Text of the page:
City on fire


"Watching Indianapolis Burn

After the sixth consecutive day of 90-degree temperatures, I’m ready to call it quits. I remember now how much I hate summers in this city, and why I left for a decade in favor of more temperate climates.

I can’t for the life of me remember why I returned.

It’s 3 a.m. There is no air conditioning in this house, and tonight there is no breeze, which means there is no relief. And it’s not just hot. It’s humid, muggy, sticky, dank. Miserable.

“Welcome to Indiana,” my father would say, “where the air is so thick you can eat it with a spoon.”

I don’t want to eat anything. I just want to sleep. But I can’t. Not in this god-forsaken place. Not in this heat.

Which is why I am in the shower at 3 a.m. on a Tuesday morning, in the dark, looking out my open, second-story bathroom window, watching a man stand under a streetlight at the end of the alley that runs behind my house.

I live in an “urban” neighborhood. I live downtown. I live near one of those “up and coming” downtown neighborhoods.

Here, our houses are older than we are and just as beat down. Lots of doubles — cavernous houses split in two. They are mostly rental properties, mostly in disrepair. Most of us would live elsewhere if we had the chance, which means we’d live elsewhere if we had the money.

In long rows and in close proximity, sound carries easily through so many open windows. There are few summer secrets from the next-door neighbor. Noise from the kitchen, the television and the bedroom float between houses with no regard for property lines.

Fire would do the same, I think.

A single spark from one roof to another, from that house to mine, and we would all go up in flames.

The man in the alley strikes a match and holds the flame to a cigarette. He tosses the match to the ground, and with the same hand pulls up the bottom of his white T-shirt and wipes away the sweat from his face.

I pull down a towel hanging near my head to do the same.

He only draws on his cigarette a few quick times before flicking it to the curb as a car makes a slow stop in front of him.

I watch as the man in the car pulls money from his pocket and hands it out of the window.

I watch as the man in the alley pulls a small bag of something from his pocket and hands it in through the window.

I drop the towel on the bathroom floor and go back to bed, naked and wet. It’s too hot for clothes. It’s too hot to dry off. It’s too hot to call the cops for the millionth time and complain about drug dealers in my backyard.

It’s too hot to do anything but worry about fires and what might get burned.

City on fire

According to a National Fire Safety Administration report, vandalism and malicious mischief by juveniles, along with acts of revenge or spite by adults, are the leading motives cited for starting arson fires.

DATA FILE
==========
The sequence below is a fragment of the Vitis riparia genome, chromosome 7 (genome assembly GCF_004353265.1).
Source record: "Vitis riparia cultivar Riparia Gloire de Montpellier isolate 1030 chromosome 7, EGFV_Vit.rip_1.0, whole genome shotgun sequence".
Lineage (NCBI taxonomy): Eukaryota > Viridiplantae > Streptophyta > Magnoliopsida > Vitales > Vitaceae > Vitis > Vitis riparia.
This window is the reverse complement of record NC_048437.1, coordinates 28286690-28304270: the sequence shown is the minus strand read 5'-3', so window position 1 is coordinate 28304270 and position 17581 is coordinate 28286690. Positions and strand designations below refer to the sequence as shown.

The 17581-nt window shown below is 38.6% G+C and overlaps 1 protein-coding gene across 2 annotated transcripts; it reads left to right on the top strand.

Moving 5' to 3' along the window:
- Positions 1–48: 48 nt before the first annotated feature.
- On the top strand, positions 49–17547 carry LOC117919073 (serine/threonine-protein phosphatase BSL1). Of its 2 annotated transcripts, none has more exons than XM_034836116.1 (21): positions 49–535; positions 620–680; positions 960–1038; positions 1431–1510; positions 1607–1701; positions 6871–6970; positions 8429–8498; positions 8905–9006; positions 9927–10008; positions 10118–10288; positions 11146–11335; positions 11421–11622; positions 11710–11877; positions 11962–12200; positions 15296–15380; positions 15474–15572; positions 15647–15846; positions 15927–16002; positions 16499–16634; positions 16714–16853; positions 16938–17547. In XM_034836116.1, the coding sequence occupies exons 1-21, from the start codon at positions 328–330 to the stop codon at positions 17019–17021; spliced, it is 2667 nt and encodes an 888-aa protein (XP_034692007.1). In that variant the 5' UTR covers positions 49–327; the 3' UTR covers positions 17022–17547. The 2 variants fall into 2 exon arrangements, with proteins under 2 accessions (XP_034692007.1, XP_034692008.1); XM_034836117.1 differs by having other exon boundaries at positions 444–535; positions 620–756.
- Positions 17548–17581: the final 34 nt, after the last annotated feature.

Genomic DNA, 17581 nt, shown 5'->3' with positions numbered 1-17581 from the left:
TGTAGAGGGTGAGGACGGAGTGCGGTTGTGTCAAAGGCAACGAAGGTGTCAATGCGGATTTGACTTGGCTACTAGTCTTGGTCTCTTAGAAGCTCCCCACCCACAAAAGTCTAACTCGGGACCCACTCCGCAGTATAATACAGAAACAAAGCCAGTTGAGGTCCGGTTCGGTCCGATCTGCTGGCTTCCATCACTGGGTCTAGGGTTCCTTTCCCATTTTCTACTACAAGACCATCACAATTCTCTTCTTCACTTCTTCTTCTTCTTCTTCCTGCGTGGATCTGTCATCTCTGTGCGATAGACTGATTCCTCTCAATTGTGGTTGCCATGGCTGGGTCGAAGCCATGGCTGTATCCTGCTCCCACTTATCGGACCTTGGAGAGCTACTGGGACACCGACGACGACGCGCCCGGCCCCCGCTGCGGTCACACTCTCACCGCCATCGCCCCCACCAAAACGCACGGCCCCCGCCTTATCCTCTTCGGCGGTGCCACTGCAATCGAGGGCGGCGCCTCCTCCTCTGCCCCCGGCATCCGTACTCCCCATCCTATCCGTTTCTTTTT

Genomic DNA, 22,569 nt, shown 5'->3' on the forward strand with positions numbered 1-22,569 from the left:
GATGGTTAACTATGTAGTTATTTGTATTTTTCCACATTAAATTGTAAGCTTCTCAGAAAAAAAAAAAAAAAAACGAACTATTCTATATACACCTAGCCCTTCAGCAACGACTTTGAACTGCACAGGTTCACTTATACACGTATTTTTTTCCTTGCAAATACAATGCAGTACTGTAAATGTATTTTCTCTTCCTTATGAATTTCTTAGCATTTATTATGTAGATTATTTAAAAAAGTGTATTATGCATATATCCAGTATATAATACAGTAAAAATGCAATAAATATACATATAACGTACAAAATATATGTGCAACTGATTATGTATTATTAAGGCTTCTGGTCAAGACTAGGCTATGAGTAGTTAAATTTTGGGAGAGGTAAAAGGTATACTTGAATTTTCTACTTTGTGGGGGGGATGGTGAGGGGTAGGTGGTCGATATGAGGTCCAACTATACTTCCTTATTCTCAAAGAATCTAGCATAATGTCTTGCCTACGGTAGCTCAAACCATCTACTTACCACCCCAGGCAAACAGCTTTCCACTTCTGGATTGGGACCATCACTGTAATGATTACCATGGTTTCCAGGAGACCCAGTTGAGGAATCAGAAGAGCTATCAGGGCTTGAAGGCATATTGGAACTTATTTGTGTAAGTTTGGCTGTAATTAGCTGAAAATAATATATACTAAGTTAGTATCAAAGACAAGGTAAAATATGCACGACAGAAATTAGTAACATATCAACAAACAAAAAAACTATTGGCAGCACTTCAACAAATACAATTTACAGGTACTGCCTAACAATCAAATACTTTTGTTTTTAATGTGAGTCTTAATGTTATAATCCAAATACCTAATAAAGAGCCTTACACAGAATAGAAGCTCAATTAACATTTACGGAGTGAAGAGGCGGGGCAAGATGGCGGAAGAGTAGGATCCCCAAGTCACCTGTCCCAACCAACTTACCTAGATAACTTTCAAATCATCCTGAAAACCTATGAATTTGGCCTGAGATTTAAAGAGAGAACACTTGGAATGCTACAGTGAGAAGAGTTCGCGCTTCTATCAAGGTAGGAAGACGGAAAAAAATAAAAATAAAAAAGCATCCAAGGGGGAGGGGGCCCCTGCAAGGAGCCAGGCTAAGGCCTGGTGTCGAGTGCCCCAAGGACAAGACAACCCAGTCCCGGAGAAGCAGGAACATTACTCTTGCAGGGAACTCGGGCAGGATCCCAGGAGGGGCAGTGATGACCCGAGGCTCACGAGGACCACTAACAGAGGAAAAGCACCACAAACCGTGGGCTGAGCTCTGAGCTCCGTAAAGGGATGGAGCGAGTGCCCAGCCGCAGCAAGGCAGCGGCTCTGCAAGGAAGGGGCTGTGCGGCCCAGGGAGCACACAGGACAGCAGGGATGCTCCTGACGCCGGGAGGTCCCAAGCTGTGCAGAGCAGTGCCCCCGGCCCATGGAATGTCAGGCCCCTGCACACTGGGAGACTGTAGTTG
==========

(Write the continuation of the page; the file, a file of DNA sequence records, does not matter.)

Very few arson cases result in convictions. In Marion County, like most of the country, prosecutors average less than a 5 percent conviction rate of all suspected arson cases.

On average, Indianapolis experiences approximately 350 arson fires every year, with the majority occurring in the months of July, August and September.

By the end of June, more than 150 suspicious fires started since the first of the year were under investigation. An additional 50 such fires occurred in the month of July.

For weeks in May and early June, Indianapolis headlines were dominated by reports of a string of arson fires being set almost nightly, all in close proximity to each other.

Whether this leads to a significant spike in the number of arsons this year remains to be seen, but the rash of fires in a very specific geographic region of Indianapolis points to a serial arsonist. It also creates a lot of damage, a lot of fear and a lot of anger.

Between May 21 and June 17, 21 suspected arson fires were started in abandoned homes in the near Southside area bounded by Interstate 65 to the west, Sherman on the east, Pleasant Run to the south and Troy to the north. It is an area that fits all arson stereotypes: urban, poor, crime/drugs/gangs and, most notably, a large number of abandoned buildings. Indianapolis Metropolitan Police Department estimates there are more than 1,800 such properties in the area.

According to the National Fire Institute, known incendiary and suspicious structure fires result in an estimated $2 billion in annual damage, or more than one of every $6 lost to fire in structures.

Even though they begin in abandoned buildings, arson fires spread — especially in older, urban neighborhoods. They also kill. Arson and suspected arson constitute the annual single largest cause of property damage due to fire in the United States and cause more than 500 deaths every year.